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Emerging technologies in hemostasis diagnostics: A report from the Australasian Society of Thrombosis and Haemostasis Emerging Technologies Group

Adams, M.ORCID: 0000-0002-7743-4515, Ward, C., Thom, J., Bianchi, A., Perrin, E., Coghlan, D. and Smith, M. (2007) Emerging technologies in hemostasis diagnostics: A report from the Australasian Society of Thrombosis and Haemostasis Emerging Technologies Group. Seminars in Thrombosis and Hemostasis, 33 (3). pp. 226-234.

Link to Published Version: https://doi.org/10.1055/s-2007-971808
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Abstract

Technology in hemostasis laboratories has evolved enormously during the last 30 years. Although many scientists and clinicians will remember the traditional tilt-tube techniques to screen for coagulation abnormalities and to monitor anticoagulant therapy, the hemostasis laboratory today uses a variety of modern technologies. These include flow cytometry, chromogenic assays, molecular typing (e.g., polymerase chain reaction), immunologic assays (e.g., enzyme-linked immunosorbent assays), functional assays of specific coagulation proteins, and platelet function analyzers. Although these advances in technology have resulted in greater capability, productivity, sensitivity, specificity, and ultimately, improvement in the clinical care of patients, controversies and limitations remain. This article highlights new and emerging technologies in hemostasis and discusses whether they have improved or are likely to improve laboratory diagnostics by specifically addressing the following: (1) Can new technologies help predict likelihood of thrombosis recurrence? (2) Has an understanding of the role of a disintegrin-like and metalloprotease with thrombospondin type 1 motifs (ADAMTS13) in microangiopathy resulted in improved diagnostic methods for this disorder? (3) Does thrombelastography allow better definition of bleeding risk than conventional hemostasis assays, especially in settings of acute hemostatic pathology?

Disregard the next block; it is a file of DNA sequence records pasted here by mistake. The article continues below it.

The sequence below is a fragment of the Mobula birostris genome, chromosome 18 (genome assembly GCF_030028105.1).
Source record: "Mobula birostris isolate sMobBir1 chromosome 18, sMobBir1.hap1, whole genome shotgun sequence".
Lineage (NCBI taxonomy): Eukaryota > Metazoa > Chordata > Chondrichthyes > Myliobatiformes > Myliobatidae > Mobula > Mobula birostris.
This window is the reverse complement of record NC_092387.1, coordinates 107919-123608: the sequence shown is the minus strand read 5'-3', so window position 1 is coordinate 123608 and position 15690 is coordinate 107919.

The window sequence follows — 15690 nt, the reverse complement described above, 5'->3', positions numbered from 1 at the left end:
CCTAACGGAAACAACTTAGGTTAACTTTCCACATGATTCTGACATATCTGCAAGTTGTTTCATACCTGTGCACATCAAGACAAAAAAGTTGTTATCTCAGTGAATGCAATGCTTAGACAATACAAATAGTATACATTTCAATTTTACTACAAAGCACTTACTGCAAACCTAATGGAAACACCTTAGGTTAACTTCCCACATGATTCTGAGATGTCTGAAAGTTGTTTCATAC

Item Type: Journal Article
Publisher: Thieme Publishing
Copyright: © 2007 by Thieme Medical Publishers, Inc.
URI: http://researchrepository.murdoch.edu.au/id/eprint/53669
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